HIV Advocacy = Sweeping Legislation Change in Nepal

In Global Featured, Nepal by Julie Pascault

Combined efforts of many partners across several years of committed work has resulted in a massive advocacy success for people living with HIV (PLHIV) in Nepal – with HIV finally being recognized as a chronic disease in the country. That historic change allows PLHIV and up to four family members to be covered under insurance plans provided by the government. Private life insurance companies have also begun offering policies to PLHIV, something that was unheard of prior to recent advocacy efforts.

HIV advocates speak at the 2018 conference in support of health insurance for PLHIV

The addition of PLHIV into government-paid health insurance plans was solidified following two national conferences in 2018 and 2019 which were organized by AHF Nepal, the National Association of PLHIV in Nepal (NAP+N) and other partners. Key parliamentarians and insurance officials were presented with real-life profiles of PLHIV and how access to equitable health services allows them to be productive members of their communities and lead fulfilling, healthy lives.

“These conferences brought to light the hardships, both economic and health-related, that people living with HIV face on a daily basis when they aren’t considered equal in the eyes of society,” said Deepak Dhungel, Country Program Manager for AHF Nepal. “With the government recognizing that HIV is a chronic yet treatable and preventable disease, they have gone a long way towards destigmatizing HIV and putting PLHIV on the right path towards successful and healthy futures.”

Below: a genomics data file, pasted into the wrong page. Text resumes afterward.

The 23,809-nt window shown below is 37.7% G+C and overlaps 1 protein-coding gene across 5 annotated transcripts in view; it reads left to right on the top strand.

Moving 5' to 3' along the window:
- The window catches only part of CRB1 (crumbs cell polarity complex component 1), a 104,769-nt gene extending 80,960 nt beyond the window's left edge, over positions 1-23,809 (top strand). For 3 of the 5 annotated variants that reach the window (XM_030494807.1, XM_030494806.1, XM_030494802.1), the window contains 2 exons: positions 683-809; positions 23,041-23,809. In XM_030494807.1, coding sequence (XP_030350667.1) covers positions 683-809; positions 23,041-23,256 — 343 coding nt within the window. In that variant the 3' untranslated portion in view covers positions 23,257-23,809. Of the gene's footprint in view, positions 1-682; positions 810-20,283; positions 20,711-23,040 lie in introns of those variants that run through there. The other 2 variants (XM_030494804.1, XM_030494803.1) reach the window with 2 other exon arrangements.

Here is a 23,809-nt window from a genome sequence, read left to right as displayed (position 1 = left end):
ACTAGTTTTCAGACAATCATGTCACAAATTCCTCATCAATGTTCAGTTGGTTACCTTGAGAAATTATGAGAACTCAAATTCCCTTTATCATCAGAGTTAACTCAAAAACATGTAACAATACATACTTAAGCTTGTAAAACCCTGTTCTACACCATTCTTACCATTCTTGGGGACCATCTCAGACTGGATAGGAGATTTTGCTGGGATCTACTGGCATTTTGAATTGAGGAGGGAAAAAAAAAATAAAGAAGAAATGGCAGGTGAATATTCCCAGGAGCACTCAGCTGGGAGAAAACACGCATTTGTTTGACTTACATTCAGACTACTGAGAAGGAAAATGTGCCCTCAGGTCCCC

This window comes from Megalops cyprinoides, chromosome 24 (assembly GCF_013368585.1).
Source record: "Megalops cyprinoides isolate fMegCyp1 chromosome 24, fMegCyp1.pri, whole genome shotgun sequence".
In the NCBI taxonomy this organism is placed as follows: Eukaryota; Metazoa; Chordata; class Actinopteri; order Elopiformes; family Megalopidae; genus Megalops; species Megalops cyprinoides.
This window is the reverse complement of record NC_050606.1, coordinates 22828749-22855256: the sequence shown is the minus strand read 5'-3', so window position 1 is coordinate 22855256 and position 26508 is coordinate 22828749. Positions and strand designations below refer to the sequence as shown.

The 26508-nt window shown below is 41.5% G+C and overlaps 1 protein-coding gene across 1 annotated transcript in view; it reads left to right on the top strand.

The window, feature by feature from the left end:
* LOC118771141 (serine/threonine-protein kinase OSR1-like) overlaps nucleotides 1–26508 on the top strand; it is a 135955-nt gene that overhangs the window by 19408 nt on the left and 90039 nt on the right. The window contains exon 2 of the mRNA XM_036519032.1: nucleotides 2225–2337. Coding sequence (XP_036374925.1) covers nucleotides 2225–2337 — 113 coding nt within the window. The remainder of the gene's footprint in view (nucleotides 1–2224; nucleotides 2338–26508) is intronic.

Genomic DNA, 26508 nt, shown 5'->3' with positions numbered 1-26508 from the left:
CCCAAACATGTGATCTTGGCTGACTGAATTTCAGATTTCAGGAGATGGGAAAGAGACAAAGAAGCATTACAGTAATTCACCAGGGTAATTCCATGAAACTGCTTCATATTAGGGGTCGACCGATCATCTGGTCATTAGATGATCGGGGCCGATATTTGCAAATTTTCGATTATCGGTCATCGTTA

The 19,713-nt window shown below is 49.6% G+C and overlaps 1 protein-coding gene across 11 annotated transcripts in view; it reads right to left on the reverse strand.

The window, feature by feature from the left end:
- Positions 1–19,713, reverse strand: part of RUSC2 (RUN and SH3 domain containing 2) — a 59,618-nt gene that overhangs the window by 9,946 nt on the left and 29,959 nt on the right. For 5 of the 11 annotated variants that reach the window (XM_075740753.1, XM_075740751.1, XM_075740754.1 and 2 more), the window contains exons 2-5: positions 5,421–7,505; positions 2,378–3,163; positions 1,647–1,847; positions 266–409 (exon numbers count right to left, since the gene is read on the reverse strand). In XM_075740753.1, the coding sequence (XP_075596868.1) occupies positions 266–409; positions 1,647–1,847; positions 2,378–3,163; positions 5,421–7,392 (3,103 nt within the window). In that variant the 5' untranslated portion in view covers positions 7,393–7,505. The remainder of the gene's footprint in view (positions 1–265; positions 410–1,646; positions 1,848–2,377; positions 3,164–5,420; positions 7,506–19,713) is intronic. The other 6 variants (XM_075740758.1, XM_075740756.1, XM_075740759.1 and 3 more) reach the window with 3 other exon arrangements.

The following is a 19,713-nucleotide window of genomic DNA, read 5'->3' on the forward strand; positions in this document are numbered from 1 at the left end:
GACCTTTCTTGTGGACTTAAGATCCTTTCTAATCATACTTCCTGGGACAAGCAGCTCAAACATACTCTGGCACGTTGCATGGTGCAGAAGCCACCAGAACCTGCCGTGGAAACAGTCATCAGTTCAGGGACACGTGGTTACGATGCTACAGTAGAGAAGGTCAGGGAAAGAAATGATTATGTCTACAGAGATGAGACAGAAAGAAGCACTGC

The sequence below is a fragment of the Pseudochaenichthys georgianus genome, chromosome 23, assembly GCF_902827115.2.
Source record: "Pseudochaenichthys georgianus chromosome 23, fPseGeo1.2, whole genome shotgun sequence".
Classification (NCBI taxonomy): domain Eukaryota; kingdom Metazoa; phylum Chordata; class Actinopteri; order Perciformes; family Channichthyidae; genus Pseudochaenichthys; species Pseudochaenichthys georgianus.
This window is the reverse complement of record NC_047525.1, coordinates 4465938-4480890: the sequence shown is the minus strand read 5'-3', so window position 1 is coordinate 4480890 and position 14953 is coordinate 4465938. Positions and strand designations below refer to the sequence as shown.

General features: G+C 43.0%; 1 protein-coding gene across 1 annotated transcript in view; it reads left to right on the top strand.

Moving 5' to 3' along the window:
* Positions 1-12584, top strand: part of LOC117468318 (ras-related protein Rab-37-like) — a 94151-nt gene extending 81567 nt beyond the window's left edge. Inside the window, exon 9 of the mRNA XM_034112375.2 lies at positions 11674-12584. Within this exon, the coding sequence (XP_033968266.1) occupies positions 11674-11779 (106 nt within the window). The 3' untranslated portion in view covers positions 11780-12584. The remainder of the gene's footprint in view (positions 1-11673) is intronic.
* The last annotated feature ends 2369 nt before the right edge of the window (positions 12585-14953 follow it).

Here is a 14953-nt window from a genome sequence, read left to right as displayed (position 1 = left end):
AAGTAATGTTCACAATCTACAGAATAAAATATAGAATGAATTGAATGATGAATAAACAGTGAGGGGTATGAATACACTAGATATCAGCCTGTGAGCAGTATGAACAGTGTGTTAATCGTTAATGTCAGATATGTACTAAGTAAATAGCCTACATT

Longtime HIV advocate and NAP+N President Rajesh Didiya was diagnosed with HIV in 2003 and presented himself as a living example at the conferences. “This campaign has shown that when government and civil society work together, we can achieve great things that save lives,” said Didiya.

“The signing of a memorandum of understanding between NAP+N and a key life insurance company is a step in the right direction towards added protections for people living with HIV, but we will continue our advocacy – much still remains to be accomplished,” added Didiya.

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